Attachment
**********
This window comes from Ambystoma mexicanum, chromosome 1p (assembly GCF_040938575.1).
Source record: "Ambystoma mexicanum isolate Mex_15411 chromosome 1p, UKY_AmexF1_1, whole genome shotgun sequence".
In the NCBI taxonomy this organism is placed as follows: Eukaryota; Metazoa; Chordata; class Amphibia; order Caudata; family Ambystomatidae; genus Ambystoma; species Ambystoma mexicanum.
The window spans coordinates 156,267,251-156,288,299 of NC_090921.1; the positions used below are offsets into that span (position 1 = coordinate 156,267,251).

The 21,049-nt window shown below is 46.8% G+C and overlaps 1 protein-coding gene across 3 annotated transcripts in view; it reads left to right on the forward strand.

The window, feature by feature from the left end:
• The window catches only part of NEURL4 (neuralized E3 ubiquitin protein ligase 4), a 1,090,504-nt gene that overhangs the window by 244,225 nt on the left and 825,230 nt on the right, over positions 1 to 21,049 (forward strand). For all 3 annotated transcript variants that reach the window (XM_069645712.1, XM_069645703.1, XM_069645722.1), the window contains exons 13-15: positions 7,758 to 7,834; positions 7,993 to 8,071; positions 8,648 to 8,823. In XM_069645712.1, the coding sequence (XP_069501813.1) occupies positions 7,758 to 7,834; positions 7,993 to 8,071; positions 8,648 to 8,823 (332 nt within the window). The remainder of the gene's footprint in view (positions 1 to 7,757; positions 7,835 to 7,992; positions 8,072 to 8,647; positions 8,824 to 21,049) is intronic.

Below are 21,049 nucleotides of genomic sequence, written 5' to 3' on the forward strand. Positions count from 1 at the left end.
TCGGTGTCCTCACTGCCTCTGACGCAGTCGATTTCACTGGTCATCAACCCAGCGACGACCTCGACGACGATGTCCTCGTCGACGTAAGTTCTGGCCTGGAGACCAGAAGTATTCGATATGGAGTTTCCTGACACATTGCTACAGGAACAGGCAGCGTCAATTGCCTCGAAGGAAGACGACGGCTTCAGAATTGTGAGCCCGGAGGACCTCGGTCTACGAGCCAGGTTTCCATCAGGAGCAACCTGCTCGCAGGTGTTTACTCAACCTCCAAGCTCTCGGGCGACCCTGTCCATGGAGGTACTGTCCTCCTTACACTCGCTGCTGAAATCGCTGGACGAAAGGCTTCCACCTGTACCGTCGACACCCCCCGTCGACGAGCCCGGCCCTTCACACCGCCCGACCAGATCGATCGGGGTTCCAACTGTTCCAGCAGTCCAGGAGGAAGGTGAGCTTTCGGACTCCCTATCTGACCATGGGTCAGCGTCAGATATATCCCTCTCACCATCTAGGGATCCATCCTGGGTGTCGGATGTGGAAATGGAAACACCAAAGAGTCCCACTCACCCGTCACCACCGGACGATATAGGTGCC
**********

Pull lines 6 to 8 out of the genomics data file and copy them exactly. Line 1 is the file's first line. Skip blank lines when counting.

The window, feature by feature from the left end:
• The window catches only part of NEURL4 (neuralized E3 ubiquitin protein ligase 4), a 1,090,504-nt gene that overhangs the window by 244,225 nt on the left and 825,230 nt on the right, over positions 1 to 21,049 (forward strand). For all 3 annotated transcript variants that reach the window (XM_069645712.1, XM_069645703.1, XM_069645722.1), the window contains exons 13-15: positions 7,758 to 7,834; positions 7,993 to 8,071; positions 8,648 to 8,823. In XM_069645712.1, the coding sequence (XP_069501813.1) occupies positions 7,758 to 7,834; positions 7,993 to 8,071; positions 8,648 to 8,823 (332 nt within the window). The remainder of the gene's footprint in view (positions 1 to 7,757; positions 7,835 to 7,992; positions 8,072 to 8,647; positions 8,824 to 21,049) is intronic.

Below are 21,049 nucleotides of genomic sequence, written 5' to 3' on the forward strand. Positions count from 1 at the left end.